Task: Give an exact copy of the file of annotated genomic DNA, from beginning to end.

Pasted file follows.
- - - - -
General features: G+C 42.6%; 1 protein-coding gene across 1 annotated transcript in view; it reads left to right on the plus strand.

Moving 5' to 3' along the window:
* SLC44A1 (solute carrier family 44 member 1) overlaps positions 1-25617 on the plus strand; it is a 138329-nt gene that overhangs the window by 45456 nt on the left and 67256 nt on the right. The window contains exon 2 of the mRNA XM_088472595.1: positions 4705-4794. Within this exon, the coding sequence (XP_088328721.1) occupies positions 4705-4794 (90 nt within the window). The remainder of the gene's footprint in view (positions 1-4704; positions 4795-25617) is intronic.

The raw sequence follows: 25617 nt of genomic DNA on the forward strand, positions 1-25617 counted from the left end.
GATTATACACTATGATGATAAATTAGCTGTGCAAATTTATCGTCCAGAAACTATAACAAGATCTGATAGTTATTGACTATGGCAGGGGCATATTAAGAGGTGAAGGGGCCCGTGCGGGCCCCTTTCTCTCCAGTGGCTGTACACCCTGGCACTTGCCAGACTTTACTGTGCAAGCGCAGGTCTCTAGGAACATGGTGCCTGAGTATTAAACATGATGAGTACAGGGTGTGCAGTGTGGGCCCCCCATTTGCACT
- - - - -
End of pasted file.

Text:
General features: G+C 42.6%; 1 protein-coding gene across 1 annotated transcript in view; it reads left to right on the plus strand.

Moving 5' to 3' along the window:
* SLC44A1 (solute carrier family 44 member 1) overlaps positions 1-25617 on the plus strand; it is a 138329-nt gene that overhangs the window by 45456 nt on the left and 67256 nt on the right. The window contains exon 2 of the mRNA XM_088472595.1: positions 4705-4794. Within this exon, the coding sequence (XP_088328721.1) occupies positions 4705-4794 (90 nt within the window). The remainder of the gene's footprint in view (positions 1-4704; positions 4795-25617) is intronic.

The raw sequence follows: 25617 nt of genomic DNA on the forward strand, positions 1-25617 counted from the left end.
GATTATACACTATGATGATAAATTAGCTGTGCAAATTTATCGTCCAGAAACTATAACAAGATCTGATAGTTATTGACTATGGCAGGGGCATATTAAGAGGTGAAGGGGCCCGTGCGGGCCCCTTTCTCTCCAGTGGCTGTACACCCTGGCACTTGCCAGACTTTACTGTGCAAGCGCAGGTCTCTAGGAACATGGTGCCTGAGTATTAAACATGATGAGTACAGGGTGTGCAGTGTGGGCCCCCCATTTGCACT